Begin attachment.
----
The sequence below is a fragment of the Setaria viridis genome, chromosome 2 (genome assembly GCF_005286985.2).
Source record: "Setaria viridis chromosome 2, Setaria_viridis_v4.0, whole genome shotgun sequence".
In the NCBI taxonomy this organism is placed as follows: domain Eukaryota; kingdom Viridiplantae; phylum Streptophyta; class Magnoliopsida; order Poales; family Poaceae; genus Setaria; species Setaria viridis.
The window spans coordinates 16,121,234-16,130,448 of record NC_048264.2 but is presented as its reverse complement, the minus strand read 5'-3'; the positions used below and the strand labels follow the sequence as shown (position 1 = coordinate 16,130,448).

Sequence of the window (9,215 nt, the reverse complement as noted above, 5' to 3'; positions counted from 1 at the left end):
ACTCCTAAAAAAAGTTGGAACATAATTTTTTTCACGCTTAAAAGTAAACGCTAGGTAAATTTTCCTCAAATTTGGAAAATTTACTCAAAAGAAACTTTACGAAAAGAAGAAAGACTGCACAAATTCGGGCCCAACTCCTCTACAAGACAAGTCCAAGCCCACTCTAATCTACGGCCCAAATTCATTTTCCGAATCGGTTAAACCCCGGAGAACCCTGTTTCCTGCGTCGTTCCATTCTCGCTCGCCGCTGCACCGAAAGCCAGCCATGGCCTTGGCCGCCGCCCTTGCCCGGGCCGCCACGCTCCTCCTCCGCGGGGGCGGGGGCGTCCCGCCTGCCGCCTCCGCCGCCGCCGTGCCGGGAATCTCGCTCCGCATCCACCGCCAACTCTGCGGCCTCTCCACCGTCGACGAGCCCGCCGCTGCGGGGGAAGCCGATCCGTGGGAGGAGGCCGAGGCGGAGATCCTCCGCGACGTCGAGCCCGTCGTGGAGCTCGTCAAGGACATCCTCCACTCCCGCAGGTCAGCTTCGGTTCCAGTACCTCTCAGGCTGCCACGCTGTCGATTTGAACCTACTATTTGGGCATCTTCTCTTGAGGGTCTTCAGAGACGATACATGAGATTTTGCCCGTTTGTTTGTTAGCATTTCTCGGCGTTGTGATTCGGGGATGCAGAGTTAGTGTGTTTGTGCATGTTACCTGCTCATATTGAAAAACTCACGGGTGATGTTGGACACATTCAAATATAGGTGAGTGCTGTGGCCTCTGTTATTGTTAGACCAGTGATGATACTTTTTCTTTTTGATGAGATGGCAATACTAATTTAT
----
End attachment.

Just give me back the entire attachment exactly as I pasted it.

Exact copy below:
The sequence below is a fragment of the Setaria viridis genome, chromosome 2 (genome assembly GCF_005286985.2).
Source record: "Setaria viridis chromosome 2, Setaria_viridis_v4.0, whole genome shotgun sequence".
In the NCBI taxonomy this organism is placed as follows: domain Eukaryota; kingdom Viridiplantae; phylum Streptophyta; class Magnoliopsida; order Poales; family Poaceae; genus Setaria; species Setaria viridis.
The window spans coordinates 16,121,234-16,130,448 of record NC_048264.2 but is presented as its reverse complement, the minus strand read 5'-3'; the positions used below and the strand labels follow the sequence as shown (position 1 = coordinate 16,130,448).

Sequence of the window (9,215 nt, the reverse complement as noted above, 5' to 3'; positions counted from 1 at the left end):
ACTCCTAAAAAAAGTTGGAACATAATTTTTTTCACGCTTAAAAGTAAACGCTAGGTAAATTTTCCTCAAATTTGGAAAATTTACTCAAAAGAAACTTTACGAAAAGAAGAAAGACTGCACAAATTCGGGCCCAACTCCTCTACAAGACAAGTCCAAGCCCACTCTAATCTACGGCCCAAATTCATTTTCCGAATCGGTTAAACCCCGGAGAACCCTGTTTCCTGCGTCGTTCCATTCTCGCTCGCCGCTGCACCGAAAGCCAGCCATGGCCTTGGCCGCCGCCCTTGCCCGGGCCGCCACGCTCCTCCTCCGCGGGGGCGGGGGCGTCCCGCCTGCCGCCTCCGCCGCCGCCGTGCCGGGAATCTCGCTCCGCATCCACCGCCAACTCTGCGGCCTCTCCACCGTCGACGAGCCCGCCGCTGCGGGGGAAGCCGATCCGTGGGAGGAGGCCGAGGCGGAGATCCTCCGCGACGTCGAGCCCGTCGTGGAGCTCGTCAAGGACATCCTCCACTCCCGCAGGTCAGCTTCGGTTCCAGTACCTCTCAGGCTGCCACGCTGTCGATTTGAACCTACTATTTGGGCATCTTCTCTTGAGGGTCTTCAGAGACGATACATGAGATTTTGCCCGTTTGTTTGTTAGCATTTCTCGGCGTTGTGATTCGGGGATGCAGAGTTAGTGTGTTTGTGCATGTTACCTGCTCATATTGAAAAACTCACGGGTGATGTTGGACACATTCAAATATAGGTGAGTGCTGTGGCCTCTGTTATTGTTAGACCAGTGATGATACTTTTTCTTTTTGATGAGATGGCAATACTAATTTAT